Thursday, April 26, 2007


Alice in Wonderland
It suddenly occured to me that Glen Smith's experience is something like the story of Alice in Wonderland. That tale, of course, is about a sensible girl who falls through a rabbit hole and finds herself in a strange, upside-down world. Although in Alice's case, it is clear that she has ended up in a very peculiar place, Glen Smith's initiation is only very gradual...he starts off on the wrong foot immediately by shooting Marybel, but it takes awhile in the expected turmoil of this incident for it to slowly dawn on him that his expectations, the way society is supposed to work for a fine, privileged gentleman like himself, are completely irrelevant. And like Alice, he can't escape. He would be physically unable to find his way out of the village. But in the meantime, even the villagers' diet is bizarre: nothing to eat but roses?

It's been interesting so far to note the different perspectives Moto Hagio takes within the various episodes of this Poe story. Charles was our first observer of this clan, until they uprooted themselves and left for a long interim, reappearing momentarily when he is a middle-aged man. Now, in "Village of the Poes," it would seem like there is a home not only for Edgar and his immediate family, but for an entire village of vampires. The mystery village would appear to be safe from the hostile, larger world, apart from a rare, bumbling outsider like Glen Smith. But yet, without giving away much of the story at all, a permanent sanctuary in time, in space, is the last thing Edgar and his family will have. They will spend most of their time in our human world. In camouflage, with rare flashes of their true selves.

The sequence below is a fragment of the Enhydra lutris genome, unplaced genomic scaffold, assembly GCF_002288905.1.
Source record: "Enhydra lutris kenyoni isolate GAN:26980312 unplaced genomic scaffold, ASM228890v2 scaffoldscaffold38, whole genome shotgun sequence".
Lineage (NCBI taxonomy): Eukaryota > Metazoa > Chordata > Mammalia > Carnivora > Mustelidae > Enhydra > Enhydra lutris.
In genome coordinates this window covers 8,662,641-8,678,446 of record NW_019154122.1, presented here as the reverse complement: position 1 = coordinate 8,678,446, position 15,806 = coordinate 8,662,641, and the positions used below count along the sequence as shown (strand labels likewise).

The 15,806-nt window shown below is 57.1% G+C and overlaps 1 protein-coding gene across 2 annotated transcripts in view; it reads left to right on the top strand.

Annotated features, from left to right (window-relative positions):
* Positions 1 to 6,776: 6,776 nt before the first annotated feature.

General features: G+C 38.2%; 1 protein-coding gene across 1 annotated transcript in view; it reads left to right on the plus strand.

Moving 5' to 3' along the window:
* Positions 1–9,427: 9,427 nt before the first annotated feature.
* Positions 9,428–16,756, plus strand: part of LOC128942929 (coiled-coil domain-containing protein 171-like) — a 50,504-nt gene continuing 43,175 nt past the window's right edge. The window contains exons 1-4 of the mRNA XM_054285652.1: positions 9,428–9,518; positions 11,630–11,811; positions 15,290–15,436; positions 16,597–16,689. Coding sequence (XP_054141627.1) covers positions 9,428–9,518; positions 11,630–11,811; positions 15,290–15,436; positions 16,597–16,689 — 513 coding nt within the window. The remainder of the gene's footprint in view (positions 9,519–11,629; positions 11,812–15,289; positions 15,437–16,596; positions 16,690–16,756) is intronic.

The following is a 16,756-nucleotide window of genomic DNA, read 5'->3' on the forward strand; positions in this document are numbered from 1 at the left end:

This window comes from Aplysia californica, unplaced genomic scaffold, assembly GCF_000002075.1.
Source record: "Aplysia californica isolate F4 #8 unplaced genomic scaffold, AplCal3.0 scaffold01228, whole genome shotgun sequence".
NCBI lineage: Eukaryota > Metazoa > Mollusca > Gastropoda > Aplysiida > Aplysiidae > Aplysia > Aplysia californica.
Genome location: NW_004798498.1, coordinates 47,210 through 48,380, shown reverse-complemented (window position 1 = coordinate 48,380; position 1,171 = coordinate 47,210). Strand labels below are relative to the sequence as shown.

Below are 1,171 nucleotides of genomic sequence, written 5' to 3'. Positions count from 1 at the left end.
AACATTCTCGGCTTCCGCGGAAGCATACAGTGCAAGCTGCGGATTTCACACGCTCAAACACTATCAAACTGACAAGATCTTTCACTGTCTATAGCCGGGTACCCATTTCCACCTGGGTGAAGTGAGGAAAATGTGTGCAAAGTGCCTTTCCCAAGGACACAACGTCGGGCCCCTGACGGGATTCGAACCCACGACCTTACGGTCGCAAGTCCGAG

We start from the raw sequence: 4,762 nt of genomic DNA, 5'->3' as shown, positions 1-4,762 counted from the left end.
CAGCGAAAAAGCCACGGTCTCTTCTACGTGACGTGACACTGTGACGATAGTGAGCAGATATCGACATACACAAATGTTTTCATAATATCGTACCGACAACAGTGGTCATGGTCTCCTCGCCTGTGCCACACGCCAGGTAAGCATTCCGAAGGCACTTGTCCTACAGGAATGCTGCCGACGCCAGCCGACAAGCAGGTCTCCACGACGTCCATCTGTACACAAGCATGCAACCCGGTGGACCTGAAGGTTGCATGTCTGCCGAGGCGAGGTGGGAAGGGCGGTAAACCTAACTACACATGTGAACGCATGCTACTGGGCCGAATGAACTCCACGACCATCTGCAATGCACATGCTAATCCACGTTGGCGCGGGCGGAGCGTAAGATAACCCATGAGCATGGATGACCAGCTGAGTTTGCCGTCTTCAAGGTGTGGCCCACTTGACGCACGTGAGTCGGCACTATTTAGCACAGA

So it's fascinating, again, to read through the Poes' saga and simultaneously experience a sense of wide openness (travel through both time and space, immortality) and extreme claustrophobia and inhibition (masking of one's self-identity, never straying from the clan). Moto Hagio handles this paradox with an extraordinarily delicate touch, yet below the surface there is constant friction. Which is one thing I'm admiring about this story; no fear, but a subtle sense of tension on every page.

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